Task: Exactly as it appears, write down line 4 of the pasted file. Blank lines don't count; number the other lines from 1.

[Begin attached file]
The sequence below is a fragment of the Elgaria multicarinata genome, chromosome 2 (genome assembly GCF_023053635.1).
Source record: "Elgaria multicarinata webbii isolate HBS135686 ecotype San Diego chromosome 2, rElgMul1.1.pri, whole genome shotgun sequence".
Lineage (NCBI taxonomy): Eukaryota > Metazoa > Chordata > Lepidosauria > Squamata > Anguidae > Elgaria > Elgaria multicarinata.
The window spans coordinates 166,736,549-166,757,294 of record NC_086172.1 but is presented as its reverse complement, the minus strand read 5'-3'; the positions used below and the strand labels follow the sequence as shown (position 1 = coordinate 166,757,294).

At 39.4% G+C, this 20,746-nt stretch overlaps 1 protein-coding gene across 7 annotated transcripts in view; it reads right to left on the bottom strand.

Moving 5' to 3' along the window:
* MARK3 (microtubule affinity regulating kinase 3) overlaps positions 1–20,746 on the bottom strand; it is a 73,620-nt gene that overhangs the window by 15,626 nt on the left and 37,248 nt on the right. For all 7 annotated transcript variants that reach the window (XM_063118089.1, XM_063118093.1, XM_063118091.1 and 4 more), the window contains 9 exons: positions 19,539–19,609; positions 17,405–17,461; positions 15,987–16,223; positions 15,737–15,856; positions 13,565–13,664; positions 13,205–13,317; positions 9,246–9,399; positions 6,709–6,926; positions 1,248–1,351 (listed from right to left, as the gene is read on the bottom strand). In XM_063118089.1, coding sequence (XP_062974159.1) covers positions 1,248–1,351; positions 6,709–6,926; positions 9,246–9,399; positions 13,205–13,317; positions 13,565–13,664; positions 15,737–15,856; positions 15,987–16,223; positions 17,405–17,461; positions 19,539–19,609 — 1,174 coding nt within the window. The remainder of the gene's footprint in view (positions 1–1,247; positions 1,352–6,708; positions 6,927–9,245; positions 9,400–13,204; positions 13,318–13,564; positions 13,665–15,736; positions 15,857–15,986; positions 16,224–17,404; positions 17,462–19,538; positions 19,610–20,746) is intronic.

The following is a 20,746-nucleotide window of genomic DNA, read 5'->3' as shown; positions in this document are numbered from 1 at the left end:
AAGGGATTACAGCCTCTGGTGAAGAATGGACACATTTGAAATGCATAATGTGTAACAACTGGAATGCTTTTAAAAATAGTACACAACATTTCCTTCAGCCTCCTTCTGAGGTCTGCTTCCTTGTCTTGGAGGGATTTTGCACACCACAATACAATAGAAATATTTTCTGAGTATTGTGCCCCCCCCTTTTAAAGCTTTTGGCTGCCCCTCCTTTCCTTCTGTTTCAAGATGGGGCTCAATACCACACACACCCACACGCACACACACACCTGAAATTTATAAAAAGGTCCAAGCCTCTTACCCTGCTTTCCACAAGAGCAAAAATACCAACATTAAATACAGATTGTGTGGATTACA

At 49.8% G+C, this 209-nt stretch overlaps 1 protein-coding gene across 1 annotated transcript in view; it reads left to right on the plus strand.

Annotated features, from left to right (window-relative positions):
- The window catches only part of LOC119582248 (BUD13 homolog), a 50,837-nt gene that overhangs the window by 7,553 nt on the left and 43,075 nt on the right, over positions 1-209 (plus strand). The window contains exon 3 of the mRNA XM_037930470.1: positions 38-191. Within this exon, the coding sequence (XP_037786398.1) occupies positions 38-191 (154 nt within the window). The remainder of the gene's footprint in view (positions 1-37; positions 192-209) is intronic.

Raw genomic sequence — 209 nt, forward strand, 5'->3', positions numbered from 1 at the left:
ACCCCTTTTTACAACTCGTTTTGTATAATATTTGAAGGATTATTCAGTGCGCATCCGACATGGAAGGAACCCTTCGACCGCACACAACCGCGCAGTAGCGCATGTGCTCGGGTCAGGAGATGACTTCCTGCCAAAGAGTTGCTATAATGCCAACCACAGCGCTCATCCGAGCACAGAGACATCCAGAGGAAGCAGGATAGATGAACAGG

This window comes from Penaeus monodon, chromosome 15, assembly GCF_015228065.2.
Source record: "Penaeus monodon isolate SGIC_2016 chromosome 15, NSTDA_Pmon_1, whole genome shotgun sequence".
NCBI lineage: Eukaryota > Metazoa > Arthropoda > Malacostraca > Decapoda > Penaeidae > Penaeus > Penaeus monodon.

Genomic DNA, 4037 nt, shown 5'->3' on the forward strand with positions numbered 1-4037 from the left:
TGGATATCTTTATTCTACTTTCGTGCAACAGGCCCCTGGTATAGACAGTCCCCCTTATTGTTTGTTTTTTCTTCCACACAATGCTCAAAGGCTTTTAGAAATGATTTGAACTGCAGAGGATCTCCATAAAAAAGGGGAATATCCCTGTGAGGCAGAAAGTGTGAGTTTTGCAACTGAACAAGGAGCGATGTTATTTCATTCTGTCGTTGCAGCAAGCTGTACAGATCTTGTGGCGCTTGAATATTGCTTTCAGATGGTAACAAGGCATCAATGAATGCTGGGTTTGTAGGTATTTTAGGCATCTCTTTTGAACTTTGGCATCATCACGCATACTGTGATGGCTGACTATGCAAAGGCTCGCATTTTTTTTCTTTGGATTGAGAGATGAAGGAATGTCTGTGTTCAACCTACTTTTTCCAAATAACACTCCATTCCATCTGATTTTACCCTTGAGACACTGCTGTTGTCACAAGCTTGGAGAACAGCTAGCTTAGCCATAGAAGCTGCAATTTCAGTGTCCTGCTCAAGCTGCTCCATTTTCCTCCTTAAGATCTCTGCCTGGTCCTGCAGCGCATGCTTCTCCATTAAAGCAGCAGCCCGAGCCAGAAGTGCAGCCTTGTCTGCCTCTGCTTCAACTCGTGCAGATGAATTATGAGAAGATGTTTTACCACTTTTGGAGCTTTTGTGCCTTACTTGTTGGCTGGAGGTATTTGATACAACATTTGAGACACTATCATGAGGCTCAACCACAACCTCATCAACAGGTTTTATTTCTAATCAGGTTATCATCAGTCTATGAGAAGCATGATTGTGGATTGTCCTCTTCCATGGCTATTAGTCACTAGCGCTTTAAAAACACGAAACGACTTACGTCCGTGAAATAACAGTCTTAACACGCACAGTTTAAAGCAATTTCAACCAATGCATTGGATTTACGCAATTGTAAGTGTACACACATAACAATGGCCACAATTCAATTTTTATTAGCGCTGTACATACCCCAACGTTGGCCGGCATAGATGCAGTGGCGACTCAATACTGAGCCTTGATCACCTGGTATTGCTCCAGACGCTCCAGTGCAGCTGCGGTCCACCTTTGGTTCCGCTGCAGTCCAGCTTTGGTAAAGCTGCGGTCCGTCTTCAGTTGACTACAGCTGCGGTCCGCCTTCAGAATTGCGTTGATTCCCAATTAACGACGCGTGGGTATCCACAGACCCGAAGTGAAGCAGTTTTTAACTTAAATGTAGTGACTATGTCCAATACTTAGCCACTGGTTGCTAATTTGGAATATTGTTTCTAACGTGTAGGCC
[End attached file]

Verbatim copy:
The window spans coordinates 166,736,549-166,757,294 of record NC_086172.1 but is presented as its reverse complement, the minus strand read 5'-3'; the positions used below and the strand labels follow the sequence as shown (position 1 = coordinate 166,757,294).